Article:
Community bail programs struggle to break the cycle
'The system isn't helping — it's putting more people inside, keeping them there'
After years spent in and out of jail, Deeana Deal is finally on the outside looking in.
Deal, who now attends college and plans to go on to university and a career in prisoner counselling, has thought a lot about the province's bail system, and how it needs to be fixed. She says if it wasn't for the community programs she was given access to while out on bail, she could still be trapped in that vicious cycle.
"There has to be change within the system. The system isn't helping — it's putting more people inside, keeping them there," said Deal, who also volunteers with the Elizabeth Fry Society. "When people feel like animals, they'll act like animals."
The majority of the inmates at the Ottawa-Carleton Detention Centre — about 63 per cent —are accused and awaiting trial. They have yet to be convicted or sentenced. Lawyers and prisoner advocates say those accused of non-violent crimes should be let out on bail to help deal with chronic overcrowding at provincial jails.
Residential bail program
Deal, who landed back in jail a few times for violating bail conditions, said what finally got her out of the cycle was a residential bail program at a halfway house run by the Elizabeth Fry Society.
"What was key for me was I was able to see a different life for me. A lot of times, people who've lived criminal lifestyles, they can't see anything beyond that," said Deal.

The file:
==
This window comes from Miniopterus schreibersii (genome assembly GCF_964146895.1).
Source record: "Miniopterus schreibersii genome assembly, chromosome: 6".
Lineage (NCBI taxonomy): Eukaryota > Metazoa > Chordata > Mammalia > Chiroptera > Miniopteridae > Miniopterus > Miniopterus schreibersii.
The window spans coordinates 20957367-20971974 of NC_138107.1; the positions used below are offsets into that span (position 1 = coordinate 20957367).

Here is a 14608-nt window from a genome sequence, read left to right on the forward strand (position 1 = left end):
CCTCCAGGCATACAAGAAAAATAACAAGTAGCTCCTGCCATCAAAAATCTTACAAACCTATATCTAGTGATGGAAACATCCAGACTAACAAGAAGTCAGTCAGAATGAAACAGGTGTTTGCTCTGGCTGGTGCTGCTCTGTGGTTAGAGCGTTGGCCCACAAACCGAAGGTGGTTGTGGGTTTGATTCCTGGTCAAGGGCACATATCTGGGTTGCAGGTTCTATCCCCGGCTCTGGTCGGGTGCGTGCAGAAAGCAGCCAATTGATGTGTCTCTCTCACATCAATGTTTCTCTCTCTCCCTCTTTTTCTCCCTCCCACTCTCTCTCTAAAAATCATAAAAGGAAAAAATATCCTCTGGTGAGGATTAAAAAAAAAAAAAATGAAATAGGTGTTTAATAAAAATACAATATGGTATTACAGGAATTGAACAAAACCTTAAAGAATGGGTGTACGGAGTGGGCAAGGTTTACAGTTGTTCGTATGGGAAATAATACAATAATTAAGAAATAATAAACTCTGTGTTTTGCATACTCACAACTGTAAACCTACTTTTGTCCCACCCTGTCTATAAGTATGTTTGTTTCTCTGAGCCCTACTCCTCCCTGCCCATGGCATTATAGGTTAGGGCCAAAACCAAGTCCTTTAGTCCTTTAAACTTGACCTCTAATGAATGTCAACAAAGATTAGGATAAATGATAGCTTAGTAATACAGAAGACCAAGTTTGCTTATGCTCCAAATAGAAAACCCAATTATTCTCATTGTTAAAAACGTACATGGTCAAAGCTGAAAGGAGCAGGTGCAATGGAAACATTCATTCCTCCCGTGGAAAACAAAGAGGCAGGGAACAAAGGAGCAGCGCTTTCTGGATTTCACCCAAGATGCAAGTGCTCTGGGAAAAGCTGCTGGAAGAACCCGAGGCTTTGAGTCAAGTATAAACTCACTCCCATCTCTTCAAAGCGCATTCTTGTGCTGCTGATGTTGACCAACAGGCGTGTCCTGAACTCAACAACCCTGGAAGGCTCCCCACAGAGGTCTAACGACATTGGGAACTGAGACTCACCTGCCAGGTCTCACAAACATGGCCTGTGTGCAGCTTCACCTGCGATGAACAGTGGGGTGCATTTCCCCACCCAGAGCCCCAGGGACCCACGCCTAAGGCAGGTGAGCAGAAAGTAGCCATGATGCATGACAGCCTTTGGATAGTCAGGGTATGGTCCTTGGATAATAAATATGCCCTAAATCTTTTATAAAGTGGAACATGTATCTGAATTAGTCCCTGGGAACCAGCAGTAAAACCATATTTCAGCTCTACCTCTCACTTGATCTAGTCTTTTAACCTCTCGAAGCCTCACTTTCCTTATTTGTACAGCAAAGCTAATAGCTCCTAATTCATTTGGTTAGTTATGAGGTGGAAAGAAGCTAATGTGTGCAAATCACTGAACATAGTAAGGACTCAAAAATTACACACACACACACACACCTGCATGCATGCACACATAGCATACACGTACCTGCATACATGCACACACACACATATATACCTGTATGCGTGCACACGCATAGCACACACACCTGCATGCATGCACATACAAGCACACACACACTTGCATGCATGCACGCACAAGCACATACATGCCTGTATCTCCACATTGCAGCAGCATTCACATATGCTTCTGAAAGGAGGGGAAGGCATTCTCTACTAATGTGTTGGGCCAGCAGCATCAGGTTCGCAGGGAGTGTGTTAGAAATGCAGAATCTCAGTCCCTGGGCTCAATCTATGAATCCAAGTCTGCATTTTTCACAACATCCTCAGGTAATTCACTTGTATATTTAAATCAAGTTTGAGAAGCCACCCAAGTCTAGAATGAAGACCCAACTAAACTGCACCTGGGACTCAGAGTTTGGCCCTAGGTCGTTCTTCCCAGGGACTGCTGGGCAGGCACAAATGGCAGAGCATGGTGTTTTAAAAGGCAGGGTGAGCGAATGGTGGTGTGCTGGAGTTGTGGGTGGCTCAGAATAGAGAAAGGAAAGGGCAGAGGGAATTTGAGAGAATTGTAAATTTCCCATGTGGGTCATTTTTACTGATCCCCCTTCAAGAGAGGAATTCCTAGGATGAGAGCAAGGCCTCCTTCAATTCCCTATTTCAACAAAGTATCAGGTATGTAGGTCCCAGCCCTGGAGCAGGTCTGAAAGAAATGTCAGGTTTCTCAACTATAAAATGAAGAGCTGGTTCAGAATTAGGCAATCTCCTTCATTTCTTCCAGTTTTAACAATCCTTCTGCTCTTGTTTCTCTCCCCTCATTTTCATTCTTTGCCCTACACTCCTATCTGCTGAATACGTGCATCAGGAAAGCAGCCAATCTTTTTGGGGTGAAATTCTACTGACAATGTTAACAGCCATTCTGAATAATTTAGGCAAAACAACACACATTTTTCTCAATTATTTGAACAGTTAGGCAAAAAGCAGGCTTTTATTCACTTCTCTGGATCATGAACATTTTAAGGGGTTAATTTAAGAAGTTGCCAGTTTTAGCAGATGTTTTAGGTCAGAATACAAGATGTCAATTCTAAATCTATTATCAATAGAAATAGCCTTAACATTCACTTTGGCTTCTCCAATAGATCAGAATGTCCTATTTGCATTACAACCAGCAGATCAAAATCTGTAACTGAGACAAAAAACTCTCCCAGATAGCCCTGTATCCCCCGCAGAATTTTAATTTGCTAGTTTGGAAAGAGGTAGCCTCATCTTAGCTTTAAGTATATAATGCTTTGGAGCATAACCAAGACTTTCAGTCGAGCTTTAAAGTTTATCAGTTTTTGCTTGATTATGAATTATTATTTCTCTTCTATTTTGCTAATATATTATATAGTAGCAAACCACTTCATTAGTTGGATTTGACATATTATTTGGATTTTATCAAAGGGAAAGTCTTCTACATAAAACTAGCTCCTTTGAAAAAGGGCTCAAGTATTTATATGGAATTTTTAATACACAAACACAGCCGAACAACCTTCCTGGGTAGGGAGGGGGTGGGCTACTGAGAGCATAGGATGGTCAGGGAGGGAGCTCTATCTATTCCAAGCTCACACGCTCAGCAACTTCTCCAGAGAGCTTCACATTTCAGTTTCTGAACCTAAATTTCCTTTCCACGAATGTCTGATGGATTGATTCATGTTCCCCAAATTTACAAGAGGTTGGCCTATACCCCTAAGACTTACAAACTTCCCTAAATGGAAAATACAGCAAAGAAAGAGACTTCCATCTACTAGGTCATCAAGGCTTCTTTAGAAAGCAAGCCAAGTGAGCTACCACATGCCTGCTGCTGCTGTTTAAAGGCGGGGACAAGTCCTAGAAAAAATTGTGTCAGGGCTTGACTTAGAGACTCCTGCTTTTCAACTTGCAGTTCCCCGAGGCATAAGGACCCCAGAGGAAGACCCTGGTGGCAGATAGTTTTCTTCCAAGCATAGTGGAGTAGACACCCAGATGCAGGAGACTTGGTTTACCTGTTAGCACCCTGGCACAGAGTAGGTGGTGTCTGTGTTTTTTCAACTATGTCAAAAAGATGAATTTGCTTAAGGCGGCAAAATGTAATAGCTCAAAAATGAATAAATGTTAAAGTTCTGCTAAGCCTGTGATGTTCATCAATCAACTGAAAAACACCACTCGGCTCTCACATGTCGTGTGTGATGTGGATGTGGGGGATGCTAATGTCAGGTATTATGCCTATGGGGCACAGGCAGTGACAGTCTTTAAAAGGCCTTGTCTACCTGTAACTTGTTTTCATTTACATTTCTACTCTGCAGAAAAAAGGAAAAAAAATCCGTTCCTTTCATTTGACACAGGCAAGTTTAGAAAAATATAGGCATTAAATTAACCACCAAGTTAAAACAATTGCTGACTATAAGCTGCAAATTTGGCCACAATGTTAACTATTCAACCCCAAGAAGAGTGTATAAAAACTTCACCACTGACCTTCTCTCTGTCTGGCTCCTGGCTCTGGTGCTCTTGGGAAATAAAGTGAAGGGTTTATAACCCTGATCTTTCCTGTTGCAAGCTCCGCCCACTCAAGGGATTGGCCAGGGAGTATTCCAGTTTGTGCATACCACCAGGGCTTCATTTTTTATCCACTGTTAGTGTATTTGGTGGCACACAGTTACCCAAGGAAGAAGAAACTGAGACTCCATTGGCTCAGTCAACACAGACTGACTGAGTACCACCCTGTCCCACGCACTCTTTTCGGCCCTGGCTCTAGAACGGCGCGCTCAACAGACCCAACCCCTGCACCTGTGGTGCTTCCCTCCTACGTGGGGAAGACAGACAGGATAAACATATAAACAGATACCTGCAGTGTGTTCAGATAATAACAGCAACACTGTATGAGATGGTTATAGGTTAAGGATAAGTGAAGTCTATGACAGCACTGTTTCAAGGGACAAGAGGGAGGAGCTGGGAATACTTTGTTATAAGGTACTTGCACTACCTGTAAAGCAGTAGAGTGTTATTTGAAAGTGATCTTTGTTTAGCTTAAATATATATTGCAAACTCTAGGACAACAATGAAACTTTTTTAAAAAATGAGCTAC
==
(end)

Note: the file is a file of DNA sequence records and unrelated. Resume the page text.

The society acts as surety for the small number of women at the halfway house and helps them access the guidance and services they need.
Bryonie Baxter, executive director of Elizabeth Fry's Ottawa chapter, said while her group would like more money for "bail beds" at their facility, the program shouldn't be regarded as a panacea for the deep-rooted problems within the province's bail problems.
"I certainly would not want bail beds to be the default. I want to make that clear," said Baxter. "The default should be that you're allowing them to be in community on your own recognizance."
Clients often unemployed, homeless
A John Howard worker stationed at the court house works with defence lawyers to identify appropriate candidates for the program.
The bail program accepts accused 16 and over who don't have a surety. They include individuals with addictions or mental health who may be homeless or jobless.
Case workers meet with their clients once a week to make sure they understand and adhere to their bail conditions, and make it to court appearances. They also offer them programs including anger management, employment and addiction counselling.
Program needs funding boost
Sue Morse, senior bail supervisor at the John Howard Society, said the program could help keep more people out of jail if it had more money.
"We have a very high case load as it is right now," said Morse. "But if we had more funding, we could take more individuals which would alleviate the pressures on the detention centre and help people continue their lives in the community while waiting for the court process to go through."
Morse said the program has seen some success getting clients out of the "revolving door of being charged and convicted," and on the path to more stable lives.
Ontario's Attorney General's office said it is currently developing a strategy to address the systemic challenges related to bail.